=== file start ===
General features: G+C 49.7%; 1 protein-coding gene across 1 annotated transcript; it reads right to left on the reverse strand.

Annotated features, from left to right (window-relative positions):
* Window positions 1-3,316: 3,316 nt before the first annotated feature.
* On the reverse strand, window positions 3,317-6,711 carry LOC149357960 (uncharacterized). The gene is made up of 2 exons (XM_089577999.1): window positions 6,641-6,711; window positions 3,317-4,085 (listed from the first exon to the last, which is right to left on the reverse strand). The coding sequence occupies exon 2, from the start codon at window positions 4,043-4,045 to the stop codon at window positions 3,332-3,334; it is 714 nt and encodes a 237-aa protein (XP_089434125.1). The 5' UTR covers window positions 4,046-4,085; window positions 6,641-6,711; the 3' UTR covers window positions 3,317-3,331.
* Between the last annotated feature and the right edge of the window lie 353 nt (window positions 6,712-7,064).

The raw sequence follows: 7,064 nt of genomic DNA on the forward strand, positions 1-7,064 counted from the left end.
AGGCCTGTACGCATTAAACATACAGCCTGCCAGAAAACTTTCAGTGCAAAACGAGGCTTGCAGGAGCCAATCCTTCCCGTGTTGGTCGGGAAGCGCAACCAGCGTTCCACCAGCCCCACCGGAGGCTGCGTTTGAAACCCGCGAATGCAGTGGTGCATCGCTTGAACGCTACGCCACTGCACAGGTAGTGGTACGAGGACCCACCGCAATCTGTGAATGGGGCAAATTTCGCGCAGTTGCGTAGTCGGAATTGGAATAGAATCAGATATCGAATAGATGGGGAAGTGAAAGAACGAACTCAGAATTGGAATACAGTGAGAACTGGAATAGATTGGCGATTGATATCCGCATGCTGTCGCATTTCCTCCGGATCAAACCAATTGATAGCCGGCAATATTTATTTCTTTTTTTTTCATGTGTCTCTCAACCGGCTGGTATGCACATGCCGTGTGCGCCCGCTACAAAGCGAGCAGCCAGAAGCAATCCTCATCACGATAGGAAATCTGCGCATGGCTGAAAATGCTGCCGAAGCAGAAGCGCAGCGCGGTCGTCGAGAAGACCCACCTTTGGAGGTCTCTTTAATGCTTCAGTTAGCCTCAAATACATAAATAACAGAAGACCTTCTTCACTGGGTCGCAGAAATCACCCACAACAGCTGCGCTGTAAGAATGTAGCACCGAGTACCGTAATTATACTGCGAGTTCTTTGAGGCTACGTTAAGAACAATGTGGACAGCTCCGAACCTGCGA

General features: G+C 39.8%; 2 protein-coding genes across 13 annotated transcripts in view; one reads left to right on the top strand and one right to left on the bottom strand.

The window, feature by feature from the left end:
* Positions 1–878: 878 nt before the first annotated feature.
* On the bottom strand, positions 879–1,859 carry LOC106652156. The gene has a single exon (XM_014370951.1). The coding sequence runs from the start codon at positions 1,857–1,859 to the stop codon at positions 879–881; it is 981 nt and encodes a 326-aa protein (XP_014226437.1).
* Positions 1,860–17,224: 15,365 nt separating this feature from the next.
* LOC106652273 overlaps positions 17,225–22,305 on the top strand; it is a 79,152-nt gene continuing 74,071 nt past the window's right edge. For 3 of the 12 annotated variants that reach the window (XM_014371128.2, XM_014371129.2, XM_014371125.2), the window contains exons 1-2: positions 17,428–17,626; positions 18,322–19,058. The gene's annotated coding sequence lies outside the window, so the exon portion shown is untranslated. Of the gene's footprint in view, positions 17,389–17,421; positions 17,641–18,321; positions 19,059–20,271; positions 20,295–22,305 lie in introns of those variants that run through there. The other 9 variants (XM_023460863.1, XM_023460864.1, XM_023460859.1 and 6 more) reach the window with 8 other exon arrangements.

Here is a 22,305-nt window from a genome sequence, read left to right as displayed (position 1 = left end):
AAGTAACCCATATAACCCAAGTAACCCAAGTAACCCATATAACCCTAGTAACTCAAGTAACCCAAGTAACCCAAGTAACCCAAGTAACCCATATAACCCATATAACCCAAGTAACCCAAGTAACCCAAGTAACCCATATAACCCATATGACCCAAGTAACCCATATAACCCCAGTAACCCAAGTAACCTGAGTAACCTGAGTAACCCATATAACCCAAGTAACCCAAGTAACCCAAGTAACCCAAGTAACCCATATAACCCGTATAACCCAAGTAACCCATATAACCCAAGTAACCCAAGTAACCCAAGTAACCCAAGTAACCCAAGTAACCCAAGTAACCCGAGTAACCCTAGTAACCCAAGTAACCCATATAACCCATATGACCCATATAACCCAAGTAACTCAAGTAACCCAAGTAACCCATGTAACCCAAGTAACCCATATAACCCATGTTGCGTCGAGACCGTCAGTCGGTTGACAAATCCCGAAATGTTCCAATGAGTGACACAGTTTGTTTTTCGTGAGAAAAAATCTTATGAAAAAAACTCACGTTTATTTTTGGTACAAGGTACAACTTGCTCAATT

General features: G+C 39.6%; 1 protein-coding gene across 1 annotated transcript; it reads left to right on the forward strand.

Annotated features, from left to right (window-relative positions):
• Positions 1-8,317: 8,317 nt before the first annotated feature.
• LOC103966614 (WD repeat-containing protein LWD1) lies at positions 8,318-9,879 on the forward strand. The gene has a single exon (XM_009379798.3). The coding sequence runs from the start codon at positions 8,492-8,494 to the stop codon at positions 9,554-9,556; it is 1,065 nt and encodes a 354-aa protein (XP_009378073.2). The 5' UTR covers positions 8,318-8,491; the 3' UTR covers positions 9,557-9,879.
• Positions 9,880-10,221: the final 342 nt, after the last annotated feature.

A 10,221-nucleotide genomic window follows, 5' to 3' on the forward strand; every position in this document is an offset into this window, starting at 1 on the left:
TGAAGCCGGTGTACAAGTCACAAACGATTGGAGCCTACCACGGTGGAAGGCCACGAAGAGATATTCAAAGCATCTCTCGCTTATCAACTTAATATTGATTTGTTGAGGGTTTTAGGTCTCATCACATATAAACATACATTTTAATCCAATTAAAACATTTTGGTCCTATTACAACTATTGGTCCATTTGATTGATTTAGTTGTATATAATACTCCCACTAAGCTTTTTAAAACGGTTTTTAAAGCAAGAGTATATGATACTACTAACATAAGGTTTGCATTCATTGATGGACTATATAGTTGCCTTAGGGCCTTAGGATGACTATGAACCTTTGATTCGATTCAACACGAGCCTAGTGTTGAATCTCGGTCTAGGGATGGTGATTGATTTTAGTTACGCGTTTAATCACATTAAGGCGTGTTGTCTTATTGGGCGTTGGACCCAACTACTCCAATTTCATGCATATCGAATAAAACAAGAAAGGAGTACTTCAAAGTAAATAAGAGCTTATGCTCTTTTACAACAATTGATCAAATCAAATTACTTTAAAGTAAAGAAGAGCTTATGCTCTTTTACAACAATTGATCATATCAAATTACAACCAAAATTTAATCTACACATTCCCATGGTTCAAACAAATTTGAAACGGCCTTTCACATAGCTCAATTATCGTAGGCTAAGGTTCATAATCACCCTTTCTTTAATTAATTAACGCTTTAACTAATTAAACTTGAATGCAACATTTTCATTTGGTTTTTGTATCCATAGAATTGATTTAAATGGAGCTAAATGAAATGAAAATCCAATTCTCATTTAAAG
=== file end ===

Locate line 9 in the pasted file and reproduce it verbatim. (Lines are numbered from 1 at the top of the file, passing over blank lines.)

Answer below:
The window, feature by feature from the left end: